By Kevindra P. Soemantri
Translated by ESF Media
History of Gulai
Almost everyone in Indonesia is familiar with Gulai. Typically known to be of West Sumatran origin, Gulai has the following characteristics – a thick soupy consistency and richly spiced. Gulai is quite well-known to the Malays and people living in the Malaka Strait – Indonesians and Malaysians included. It is not an original Indonesian dish, but the result of acculturation which took place in Indonesia thousands of years ago and it became popular between the 15th and the 20th centuries, during which time international trade began to boom.
People often wonder about the difference between Gulai and curry. Generally, both have very similar appearance. They are made with a variety of spices, they are relatively thick in texture and use coconut milk. However, the spices used for curry are usually in powder form while the spices for Indonesian Gulai are both in fresh and powder form. For instance, Indian curry is made with powdered turmeric or cumin whereas fresh turmeric is used by West Sumatrans to make Gulai. Another characteristic of Gulai is the variations of its main ingredients. Many types of Gulai are made with vegetables instead of meat. These differences are what make Indonesian Gulai unique. When Gulai entered Java, sweet soy sauce was added to the dish as the result of the growing sugar industry in the region. The texture changed and became thinner than the Sumatran Gulai. In Java, Gulai is often served together with Sate (chicken skewers). This was influenced by the Arab culture, as Middle Eastern traders, who resided on the island, continued to grow in numbers. The similarities between Indonesian and Arab cuisine made Gulai well-accepted and it spread across the nation.
Types and Characteristics of Gulai
There are two main types of Gulai – Minang and Javanese. Minang or Malay Gulai is the most typical one. It has a thicker texture, complex aroma, with a wide variety of ingredients, from vegetables such as jackfruit and beans to fish and meat. Meanwhile, Javanese Gulai , often called Gule, has a sweeter flavour, it is rich but has a thinner texture. Trenggalek in East Java and Semarang in Central Java are two cities famous for their Gule.
Gulai Restaurants in Jakarta
As the capital city of Indonesia, Jakarta is a melting pot of different culture and ethnic groups. Gulai has existed in the city for decades. In 1957, a book titled “The Secret of Middle Eastern Cuisine” was published. It was written by Ms. Abbas Alatas from a renowned Arab-Yemen Alatas family. The first recipe she wrote was Gule Kambing, which literally means Goat Gulai. This raised a question of whether Gulai originated from Indian curry or from Middle Eastern cuisine, as the book revealed that Arab dishes are similar to Gulai in terms of richness and the spices used.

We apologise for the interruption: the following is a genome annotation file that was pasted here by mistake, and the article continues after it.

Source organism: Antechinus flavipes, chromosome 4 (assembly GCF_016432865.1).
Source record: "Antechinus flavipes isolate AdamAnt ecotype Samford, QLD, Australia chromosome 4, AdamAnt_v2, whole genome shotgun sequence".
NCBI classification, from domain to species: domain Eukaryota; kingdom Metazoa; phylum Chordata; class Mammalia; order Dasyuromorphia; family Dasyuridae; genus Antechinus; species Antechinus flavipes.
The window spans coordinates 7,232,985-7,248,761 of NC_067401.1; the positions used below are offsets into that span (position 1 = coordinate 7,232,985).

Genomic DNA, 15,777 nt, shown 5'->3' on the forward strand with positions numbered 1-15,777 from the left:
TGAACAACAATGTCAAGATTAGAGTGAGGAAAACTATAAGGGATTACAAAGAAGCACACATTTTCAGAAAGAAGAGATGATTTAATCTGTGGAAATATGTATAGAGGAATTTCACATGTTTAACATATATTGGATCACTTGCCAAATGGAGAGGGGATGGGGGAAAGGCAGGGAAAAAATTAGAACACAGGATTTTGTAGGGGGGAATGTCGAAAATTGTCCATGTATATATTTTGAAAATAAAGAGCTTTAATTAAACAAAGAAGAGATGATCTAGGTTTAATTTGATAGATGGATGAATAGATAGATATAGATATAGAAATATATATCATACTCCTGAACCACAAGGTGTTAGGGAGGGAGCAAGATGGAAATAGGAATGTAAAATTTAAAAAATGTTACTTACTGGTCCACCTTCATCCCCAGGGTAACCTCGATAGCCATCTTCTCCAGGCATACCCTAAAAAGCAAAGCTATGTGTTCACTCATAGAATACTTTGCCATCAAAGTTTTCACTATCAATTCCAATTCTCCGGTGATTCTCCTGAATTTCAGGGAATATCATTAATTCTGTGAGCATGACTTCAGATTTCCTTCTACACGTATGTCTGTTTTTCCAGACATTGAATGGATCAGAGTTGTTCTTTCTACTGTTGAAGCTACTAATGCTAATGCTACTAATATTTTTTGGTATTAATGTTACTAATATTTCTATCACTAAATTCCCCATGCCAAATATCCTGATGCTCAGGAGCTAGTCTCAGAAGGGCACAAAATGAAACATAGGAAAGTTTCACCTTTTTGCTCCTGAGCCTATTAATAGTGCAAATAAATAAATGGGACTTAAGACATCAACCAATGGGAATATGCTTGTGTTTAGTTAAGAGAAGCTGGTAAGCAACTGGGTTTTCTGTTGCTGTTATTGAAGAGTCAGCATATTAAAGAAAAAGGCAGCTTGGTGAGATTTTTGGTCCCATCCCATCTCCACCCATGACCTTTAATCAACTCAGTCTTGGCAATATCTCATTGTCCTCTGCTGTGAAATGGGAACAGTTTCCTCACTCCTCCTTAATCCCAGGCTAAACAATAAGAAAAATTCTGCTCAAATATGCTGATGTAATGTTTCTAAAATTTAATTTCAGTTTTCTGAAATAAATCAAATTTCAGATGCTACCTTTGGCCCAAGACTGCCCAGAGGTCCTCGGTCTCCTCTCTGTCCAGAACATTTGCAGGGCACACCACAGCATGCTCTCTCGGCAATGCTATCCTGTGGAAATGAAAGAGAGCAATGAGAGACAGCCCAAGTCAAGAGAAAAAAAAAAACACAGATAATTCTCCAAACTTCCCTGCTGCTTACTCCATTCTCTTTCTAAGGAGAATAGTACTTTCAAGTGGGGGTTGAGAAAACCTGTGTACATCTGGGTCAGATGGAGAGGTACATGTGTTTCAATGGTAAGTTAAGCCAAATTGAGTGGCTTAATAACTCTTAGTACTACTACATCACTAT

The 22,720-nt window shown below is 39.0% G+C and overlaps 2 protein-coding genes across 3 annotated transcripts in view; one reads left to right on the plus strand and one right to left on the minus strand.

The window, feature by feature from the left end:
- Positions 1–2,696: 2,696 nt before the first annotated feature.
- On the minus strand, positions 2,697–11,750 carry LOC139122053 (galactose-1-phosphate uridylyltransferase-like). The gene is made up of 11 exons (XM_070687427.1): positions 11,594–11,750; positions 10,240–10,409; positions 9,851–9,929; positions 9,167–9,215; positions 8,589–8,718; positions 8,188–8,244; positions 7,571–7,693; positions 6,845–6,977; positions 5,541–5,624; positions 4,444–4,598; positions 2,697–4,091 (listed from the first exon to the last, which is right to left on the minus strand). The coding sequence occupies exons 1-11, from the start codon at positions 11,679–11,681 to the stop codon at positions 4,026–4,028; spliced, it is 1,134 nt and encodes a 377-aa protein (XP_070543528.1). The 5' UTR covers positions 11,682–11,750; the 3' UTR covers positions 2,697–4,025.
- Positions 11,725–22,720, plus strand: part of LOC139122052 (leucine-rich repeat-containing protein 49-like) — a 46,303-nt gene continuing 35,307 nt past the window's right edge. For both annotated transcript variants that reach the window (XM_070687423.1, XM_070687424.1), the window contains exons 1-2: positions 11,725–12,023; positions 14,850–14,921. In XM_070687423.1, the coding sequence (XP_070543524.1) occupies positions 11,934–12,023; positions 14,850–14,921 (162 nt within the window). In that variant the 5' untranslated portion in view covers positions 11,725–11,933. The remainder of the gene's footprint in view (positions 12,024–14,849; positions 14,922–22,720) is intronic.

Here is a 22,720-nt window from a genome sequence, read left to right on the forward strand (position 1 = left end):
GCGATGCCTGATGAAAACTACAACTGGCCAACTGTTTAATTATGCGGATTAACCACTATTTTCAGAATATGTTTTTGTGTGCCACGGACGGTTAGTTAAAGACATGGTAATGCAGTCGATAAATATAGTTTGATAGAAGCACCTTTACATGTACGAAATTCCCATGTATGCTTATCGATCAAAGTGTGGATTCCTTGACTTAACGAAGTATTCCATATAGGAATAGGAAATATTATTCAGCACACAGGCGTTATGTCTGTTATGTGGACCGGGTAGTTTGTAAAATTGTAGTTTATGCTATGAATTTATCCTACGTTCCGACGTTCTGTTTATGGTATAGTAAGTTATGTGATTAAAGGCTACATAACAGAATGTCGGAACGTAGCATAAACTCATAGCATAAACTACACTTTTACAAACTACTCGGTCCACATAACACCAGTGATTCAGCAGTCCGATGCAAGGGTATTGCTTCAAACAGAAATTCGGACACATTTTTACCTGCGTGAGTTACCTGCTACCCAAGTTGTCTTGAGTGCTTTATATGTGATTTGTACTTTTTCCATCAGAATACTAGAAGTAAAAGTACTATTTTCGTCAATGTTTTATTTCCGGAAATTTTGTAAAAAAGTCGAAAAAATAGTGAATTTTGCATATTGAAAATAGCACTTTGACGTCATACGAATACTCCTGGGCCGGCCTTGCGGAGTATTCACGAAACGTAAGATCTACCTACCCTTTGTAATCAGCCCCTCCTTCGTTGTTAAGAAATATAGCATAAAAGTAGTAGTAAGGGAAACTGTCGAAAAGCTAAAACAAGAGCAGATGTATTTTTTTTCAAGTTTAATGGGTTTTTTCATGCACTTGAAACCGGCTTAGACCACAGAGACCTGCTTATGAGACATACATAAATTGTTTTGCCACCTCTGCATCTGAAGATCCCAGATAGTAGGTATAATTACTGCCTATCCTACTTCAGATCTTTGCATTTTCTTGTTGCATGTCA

Gulai in Jakarta was introduced by domestic migrants who moved to the city many years ago. These are people who sought a better life in the big city. Yuniar is one of the families who migrated and opened “Restaurant Sepakat” in 1967 at the well-known Blok M area in Jakarta. Their signature dish is Gulai Gajebo with its sour and spicy flavour. As for Javanese Gulai, Mr. Lasimin was probably the first person to introduce the dish in Jakarta. He came to the city in 1974 as a freelancer. After moving to Jakarta he did many types of work, from security guard to porter. Anyone who has seen his aging face and hunched posture would realise the wealth of experience he holds.
Javanese Gulai with thinner sauce served with chilli paste. Writer collection.
In 1979, his wife was expecting a baby. At this stage, he realized that a stable job was required to support his family. A year later, he decided to start a food hawker stall business selling gulai from his hometown Sukoharjo, using a wooden cart. He never expected to be the pioneer of the Gulai hawkers on that street, now well-known as “Gulai Street” in Jakarta. For Lasimin, Gulai means everything to him. It has given him a better life and because of this he decided to serve his Gulai for free to the street cleaners, who live on minimum wages, once every two weeks. Lasamin says, “To me, this Gulai business is a blessing from God and I want to share this blessing with others. This is my way to express my gratitude to God”.
Mr. Lasmin and Yuniar are the examples of those who have made Gulai their main source of income. The stories of Gulai reflect how the dish has become an identity of Indonesian society. Gulai is now thought of as a part of traditional Indonesian cusine.
ecipe of Chicken Gulai
2 tbs powdered turmeric or 2 pcs fresh turmeric
1 tbs powdered ginger or 1 pc fresh ginger
8 shallots, peeled
2 large red chillies
5 cloves garlic, peeled
½ teaspoon cumin powder
½ teaspoon coriander powder
½ teaspoon cinnamon powder
½ teaspoon pepper
3 tbs/pcs tamarind
4 kaffir lime leaves
1 pc lemongrass, mashed
2 tbs sugar
300 ml coconut milk
300 ml water
As needed salt
8 pcs chicken fillet
200 ml cooking oil
How to make
1. Blend all spices except for the kaffir lime leaves, lemongrass, and tamarind.
2. Heat up a pan, add cooking oil. Stir fry the chicken until the colour is brown. Remove the chicken from the pan.
3. Using the same pan and oil, stir fry the ground spices. Add the kaffir lime leaves, lemongrass, and tamarind. Add the previously stir-fried chicken, coconut milk and water.
4. Cook on medium heat for 20 minutes. Add salt and sugar to enhance the flavour.